First start

“I knocked on the door and a lady called Robyn Francis opened the door… she’s quite a famous permaculture teacher, we wanted to get roofing, work and get free accommodation as an exchange,” Netien tells me. And it’s once she began to try and explain what permaculture is about, a task maintained as ‘difficult to explain’ by Netien himself, that his life changed forever.

Perhaps one of the best ways to get to know permaculture and its complexity is by spending time around its practices. Following Netien around as he describes the details of what he does is what connects dots together and conveys logic.

“This place here, before it was planted, was just bare rock, no topsoil; nothing grew – only a few things like spiky pioneer weeds … there was very low diversity, with three or four species of plants growing; a desert basically,” he says.

“Three years ago, we installed a network of ditches and contours to slow down the water, to spread it around the landscape, to be sucked into the ground. And, of course, we stopped touching the ground.

“Now we have a huge diversity of plants growing, tons of plants that are way more sophisticated, most of them edible as well… there’s a big biodiversity, we planted aromatics on the contours, we’re creating soil – well, actually, they’re creating soil for us… We started with no topsoil whatsoever and now we have nice, good, really rich dark soil, full of microorganisms, full of life that’s bringing fertility to the whole place,” he says proudly.

Animal life

And beyond wildlife, there is also animal life. “I’m surrounded by bees, I’m surrounded by different weeds, flowers, we have insects all over the place; 90 percent of them are beneficial for our system, everything is getting balanced out, the ecosystem is being created and because it’s diverse, it’s stable. The more diverse the ecosystem is the more stable it is,” adds Netien, as we get deeper into his practice.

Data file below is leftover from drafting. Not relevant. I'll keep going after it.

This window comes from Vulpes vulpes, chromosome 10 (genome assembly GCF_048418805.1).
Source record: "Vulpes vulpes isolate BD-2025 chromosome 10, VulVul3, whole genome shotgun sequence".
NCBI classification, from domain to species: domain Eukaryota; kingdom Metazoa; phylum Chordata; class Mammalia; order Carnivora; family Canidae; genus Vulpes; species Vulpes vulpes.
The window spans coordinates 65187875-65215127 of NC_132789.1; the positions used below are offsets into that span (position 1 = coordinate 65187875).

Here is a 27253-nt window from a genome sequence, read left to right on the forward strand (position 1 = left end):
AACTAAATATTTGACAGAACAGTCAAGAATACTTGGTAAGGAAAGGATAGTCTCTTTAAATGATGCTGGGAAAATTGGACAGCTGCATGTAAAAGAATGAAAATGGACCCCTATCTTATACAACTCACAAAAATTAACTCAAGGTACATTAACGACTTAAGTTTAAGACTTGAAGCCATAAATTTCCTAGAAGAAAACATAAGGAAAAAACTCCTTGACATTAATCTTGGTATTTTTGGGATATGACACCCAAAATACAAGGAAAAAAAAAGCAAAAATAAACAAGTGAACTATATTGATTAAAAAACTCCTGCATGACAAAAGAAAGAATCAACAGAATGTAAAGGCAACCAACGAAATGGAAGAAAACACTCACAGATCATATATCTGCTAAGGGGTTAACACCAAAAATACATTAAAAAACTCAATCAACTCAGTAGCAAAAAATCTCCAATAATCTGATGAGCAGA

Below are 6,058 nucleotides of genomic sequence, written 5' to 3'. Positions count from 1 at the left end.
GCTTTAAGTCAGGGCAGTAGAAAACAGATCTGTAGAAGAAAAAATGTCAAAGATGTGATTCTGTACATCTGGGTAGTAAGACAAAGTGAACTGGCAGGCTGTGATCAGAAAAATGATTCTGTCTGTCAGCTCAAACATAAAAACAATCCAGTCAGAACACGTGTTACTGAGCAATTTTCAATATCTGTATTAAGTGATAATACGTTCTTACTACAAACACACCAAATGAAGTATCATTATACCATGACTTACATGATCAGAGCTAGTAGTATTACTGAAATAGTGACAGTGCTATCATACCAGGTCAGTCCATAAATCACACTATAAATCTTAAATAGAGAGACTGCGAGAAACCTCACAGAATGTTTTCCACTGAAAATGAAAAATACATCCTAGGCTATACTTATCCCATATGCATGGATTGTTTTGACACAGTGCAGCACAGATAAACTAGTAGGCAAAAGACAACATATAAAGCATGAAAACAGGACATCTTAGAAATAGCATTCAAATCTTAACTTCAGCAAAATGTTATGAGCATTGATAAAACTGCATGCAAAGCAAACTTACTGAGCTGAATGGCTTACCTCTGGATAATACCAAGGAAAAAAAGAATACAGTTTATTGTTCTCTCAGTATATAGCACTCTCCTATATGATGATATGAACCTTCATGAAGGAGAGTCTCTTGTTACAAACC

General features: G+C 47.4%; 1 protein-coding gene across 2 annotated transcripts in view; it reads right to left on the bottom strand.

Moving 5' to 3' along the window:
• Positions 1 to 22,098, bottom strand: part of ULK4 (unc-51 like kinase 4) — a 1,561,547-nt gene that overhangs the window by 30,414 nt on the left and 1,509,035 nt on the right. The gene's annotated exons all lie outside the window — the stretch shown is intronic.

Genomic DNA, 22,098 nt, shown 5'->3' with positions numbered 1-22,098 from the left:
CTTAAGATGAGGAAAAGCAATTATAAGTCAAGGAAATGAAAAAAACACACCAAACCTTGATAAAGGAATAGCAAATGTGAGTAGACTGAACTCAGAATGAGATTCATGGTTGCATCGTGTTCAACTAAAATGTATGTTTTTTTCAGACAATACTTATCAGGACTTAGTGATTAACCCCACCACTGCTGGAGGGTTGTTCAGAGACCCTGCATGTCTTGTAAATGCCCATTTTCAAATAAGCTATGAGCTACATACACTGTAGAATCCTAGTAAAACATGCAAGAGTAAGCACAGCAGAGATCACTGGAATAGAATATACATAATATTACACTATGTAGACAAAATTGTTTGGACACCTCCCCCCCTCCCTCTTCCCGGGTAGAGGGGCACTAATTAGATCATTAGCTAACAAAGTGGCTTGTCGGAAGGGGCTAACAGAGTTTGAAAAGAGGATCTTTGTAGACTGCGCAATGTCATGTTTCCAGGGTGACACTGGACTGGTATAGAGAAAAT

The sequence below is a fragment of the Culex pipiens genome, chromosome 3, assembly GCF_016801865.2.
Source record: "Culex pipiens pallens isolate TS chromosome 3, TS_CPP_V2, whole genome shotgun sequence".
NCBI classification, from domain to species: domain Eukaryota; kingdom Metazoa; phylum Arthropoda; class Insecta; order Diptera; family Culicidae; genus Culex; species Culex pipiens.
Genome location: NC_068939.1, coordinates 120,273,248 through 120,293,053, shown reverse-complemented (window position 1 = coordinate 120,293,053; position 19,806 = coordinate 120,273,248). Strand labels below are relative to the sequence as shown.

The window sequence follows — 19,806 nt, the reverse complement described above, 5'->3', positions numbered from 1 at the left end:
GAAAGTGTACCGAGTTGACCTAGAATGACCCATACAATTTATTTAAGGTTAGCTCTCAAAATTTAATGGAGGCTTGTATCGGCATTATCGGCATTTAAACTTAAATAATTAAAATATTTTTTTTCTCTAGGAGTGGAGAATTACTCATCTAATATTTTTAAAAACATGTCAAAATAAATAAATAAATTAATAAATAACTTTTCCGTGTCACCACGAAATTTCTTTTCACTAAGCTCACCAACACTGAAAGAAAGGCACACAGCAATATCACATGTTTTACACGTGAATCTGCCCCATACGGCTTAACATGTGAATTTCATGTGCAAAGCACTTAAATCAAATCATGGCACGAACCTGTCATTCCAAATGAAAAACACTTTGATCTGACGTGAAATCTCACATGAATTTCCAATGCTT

“That’s what we’re doing in permaculture: we’re adding life into our system, we’re trying to design productive ecosystems, we’re increasing biodiversity, we’re working with nature, everything goes back to the soil, we don’t disturb it, we don’t have waste and it works! Fantastic production, fantastic products, fantastic soil, happy bees, happy animals, happy farmer,” he smiles.

Admittedly Netien explains that the hardest the place in the beginning, the quicker one sees results and the easier the design: “That’s why I like dry environments; because I don’t have many options, it makes my work easier,” says Netien.

Eventually having soil which is protected and moist you begin to increase organic matter into the soil, “you increase the capacity of your soil to hold the water and if you raise just one percent, it’s 144,000 litres of water per hectare that you’re saving, so that’s where we’re storing our water, the more diverse, the more complex it gets, the more sophisticated our system is, the more fertile, the more stable,” he offers, an example to illustrate his point.